Information becomes a weapon
Network-centric warfare lets warfighters win major operations, but its role in fighting insurgencies remains vague
- By Frank Tiboni
- Feb 13, 2006
The military has a new weapon in its arsenal, and it’s not an impenetrable tank, silent submarine or UFO-like aircraft. It is information.
The most noteworthy element in the-now famous picture of U.S. special forces on horseback riding across Afghanistan is the steel-cased satellite communications equipment they are transporting, not their iron-clad arms. Information is now a weapon in the increasingly transformed military.
“It lets me do things smarter, not harder,” said Air Force Tech Sgt. Michael Cmelik, a joint-tactical air controller (JTAC) in the 15th Air Support Operations Squadron at Fort Stewart, Ga., who recently returned from Iraq. While in the Middle East, he was embedded with soldiers and called for air strikes when they came under fire.
JTACs now have a second set of eyes on the battlefield that make their work easier. Those eyes are a Remotely Operated Video Enhanced Receiver (ROVER). The ROVER, developed by L-3 Communications, is simply a laptop computer with antennas and cables. The system streams video collected from drones and surveillance aircraft so JTACs and pilots can see the same picture. It shortens the monotonous and time-consuming talk of describing targets to one another and allows them to coordinate attacks in about 30 seconds instead of five minutes.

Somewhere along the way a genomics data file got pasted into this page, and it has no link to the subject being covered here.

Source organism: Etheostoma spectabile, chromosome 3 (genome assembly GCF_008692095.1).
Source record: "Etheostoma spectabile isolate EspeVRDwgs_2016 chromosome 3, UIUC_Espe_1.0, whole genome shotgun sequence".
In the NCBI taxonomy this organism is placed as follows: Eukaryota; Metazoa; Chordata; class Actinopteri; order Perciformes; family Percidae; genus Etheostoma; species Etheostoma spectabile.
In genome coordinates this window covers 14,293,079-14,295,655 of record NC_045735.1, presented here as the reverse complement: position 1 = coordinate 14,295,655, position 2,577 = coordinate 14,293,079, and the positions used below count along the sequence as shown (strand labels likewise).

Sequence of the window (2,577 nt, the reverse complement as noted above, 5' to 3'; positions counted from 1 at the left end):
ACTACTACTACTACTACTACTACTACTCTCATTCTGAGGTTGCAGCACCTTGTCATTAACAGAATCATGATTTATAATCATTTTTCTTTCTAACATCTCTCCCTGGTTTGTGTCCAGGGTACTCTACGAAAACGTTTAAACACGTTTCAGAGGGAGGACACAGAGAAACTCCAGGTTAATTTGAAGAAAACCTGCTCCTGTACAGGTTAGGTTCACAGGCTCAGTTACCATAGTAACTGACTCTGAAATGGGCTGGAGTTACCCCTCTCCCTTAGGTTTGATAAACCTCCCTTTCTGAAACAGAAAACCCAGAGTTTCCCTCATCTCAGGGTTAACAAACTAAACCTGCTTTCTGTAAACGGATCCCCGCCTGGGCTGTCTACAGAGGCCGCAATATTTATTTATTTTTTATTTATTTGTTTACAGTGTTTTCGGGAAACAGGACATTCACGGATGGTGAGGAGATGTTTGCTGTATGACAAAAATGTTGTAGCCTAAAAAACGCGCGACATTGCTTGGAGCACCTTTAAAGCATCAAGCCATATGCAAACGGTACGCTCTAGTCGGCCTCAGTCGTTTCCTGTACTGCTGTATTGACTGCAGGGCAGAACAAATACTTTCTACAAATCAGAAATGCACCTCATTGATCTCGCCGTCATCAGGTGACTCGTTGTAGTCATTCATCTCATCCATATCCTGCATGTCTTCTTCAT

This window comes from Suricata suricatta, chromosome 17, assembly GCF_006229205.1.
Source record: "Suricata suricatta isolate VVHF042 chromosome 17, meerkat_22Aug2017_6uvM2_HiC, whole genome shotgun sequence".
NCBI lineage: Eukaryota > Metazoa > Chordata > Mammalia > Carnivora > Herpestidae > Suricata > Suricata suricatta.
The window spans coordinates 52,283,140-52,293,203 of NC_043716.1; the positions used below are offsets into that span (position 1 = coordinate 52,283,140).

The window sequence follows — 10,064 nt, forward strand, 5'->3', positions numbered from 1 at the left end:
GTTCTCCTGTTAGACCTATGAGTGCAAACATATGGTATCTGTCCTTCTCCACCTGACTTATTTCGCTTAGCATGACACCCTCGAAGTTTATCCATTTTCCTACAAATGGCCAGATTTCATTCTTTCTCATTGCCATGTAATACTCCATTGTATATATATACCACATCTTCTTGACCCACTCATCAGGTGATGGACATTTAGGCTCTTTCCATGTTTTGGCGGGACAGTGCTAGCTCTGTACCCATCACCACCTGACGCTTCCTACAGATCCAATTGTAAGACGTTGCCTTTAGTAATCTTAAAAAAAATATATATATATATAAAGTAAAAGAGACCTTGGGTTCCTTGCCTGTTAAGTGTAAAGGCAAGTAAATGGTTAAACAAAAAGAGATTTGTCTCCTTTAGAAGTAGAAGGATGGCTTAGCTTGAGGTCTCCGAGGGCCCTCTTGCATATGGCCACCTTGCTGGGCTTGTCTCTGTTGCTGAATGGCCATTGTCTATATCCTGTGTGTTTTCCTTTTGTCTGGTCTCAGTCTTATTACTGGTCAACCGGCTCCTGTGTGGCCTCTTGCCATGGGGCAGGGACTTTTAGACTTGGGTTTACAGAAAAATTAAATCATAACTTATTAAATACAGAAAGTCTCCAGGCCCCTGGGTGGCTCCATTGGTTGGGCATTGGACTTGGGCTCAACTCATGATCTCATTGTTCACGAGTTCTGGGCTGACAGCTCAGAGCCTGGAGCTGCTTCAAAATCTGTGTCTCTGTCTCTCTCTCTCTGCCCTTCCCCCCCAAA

“The situational awareness that ROVER provides in real time is the No. 1 thing for me,” said Air Force Tech Sgt. Travis Crosby, a JTAC in the 15th Air Support Operations Squadron.
“ROVER gets information into the hands of people who really need it — the warfighters,” said Jim O’Donnell, L-3 Communications’ ROVER program manager. The use of time-sensitive battlefield information is the crux of the now-decade-old idea of network-centric warfare.
Information enables warfighters and analysts to make better decisions when orchestrating attacks. ROVER and other net-
centric technologies helped the military topple the Taliban in Afghanistan in about nine weeks and defeat Saddam Hussein’s forces in roughly five weeks. The use of ROVER is one of many examples that Defense Department and military officials cite when trumpeting the arrival of net-centric warfare.
“DOD [now] has experience in network-centric warfare.… People have put their hands on it, they have seen it in action,” the late Arthur Cebrowksi wrote in “The Implementation of Network-Centric Warfare.” The booklet was one of Cebrowski’s last projects as the director of the Pentagon’s Office of Force Transformation before he died of cancer last year.
The Air Force’s top information technology official agrees. “We’re just beginning to taste how powerful it is,” said Lt. Gen. Michael Peterson, chief of the Office of the Secretary of the Air Force, Chief of Warfighting Integration and Chief Information Officer. By allowing JTACs and pilots to collaborate in real time, the ROVER is an excellent example of using information as a weapon, Peterson said.